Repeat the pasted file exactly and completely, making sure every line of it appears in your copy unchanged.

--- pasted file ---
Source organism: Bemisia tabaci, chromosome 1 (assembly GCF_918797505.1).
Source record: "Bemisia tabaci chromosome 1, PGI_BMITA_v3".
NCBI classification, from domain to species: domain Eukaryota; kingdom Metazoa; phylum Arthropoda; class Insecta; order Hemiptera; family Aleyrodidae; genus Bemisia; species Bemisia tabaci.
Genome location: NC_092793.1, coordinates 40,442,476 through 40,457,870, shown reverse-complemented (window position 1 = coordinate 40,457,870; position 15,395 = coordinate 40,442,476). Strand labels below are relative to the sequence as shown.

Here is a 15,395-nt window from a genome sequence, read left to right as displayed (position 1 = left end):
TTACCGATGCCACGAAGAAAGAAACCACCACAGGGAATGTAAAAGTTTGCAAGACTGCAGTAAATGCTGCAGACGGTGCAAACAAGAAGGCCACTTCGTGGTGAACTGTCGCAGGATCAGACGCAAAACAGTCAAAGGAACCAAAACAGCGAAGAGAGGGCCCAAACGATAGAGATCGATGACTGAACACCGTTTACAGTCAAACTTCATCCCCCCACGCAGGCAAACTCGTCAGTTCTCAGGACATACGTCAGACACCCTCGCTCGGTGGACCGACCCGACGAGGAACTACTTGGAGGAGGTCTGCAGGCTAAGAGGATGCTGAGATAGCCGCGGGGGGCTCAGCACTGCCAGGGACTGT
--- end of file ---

Source organism: Bemisia tabaci, chromosome 1 (assembly GCF_918797505.1).
Source record: "Bemisia tabaci chromosome 1, PGI_BMITA_v3".
NCBI classification, from domain to species: domain Eukaryota; kingdom Metazoa; phylum Arthropoda; class Insecta; order Hemiptera; family Aleyrodidae; genus Bemisia; species Bemisia tabaci.
Genome location: NC_092793.1, coordinates 40,442,476 through 40,457,870, shown reverse-complemented (window position 1 = coordinate 40,457,870; position 15,395 = coordinate 40,442,476). Strand labels below are relative to the sequence as shown.

Here is a 15,395-nt window from a genome sequence, read left to right as displayed (position 1 = left end):
TTACCGATGCCACGAAGAAAGAAACCACCACAGGGAATGTAAAAGTTTGCAAGACTGCAGTAAATGCTGCAGACGGTGCAAACAAGAAGGCCACTTCGTGGTGAACTGTCGCAGGATCAGACGCAAAACAGTCAAAGGAACCAAAACAGCGAAGAGAGGGCCCAAACGATAGAGATCGATGACTGAACACCGTTTACAGTCAAACTTCATCCCCCCACGCAGGCAAACTCGTCAGTTCTCAGGACATACGTCAGACACCCTCGCTCGGTGGACCGACCCGACGAGGAACTACTTGGAGGAGGTCTGCAGGCTAAGAGGATGCTGAGATAGCCGCGGGGGGCTCAGCACTGCCAGGGACTGT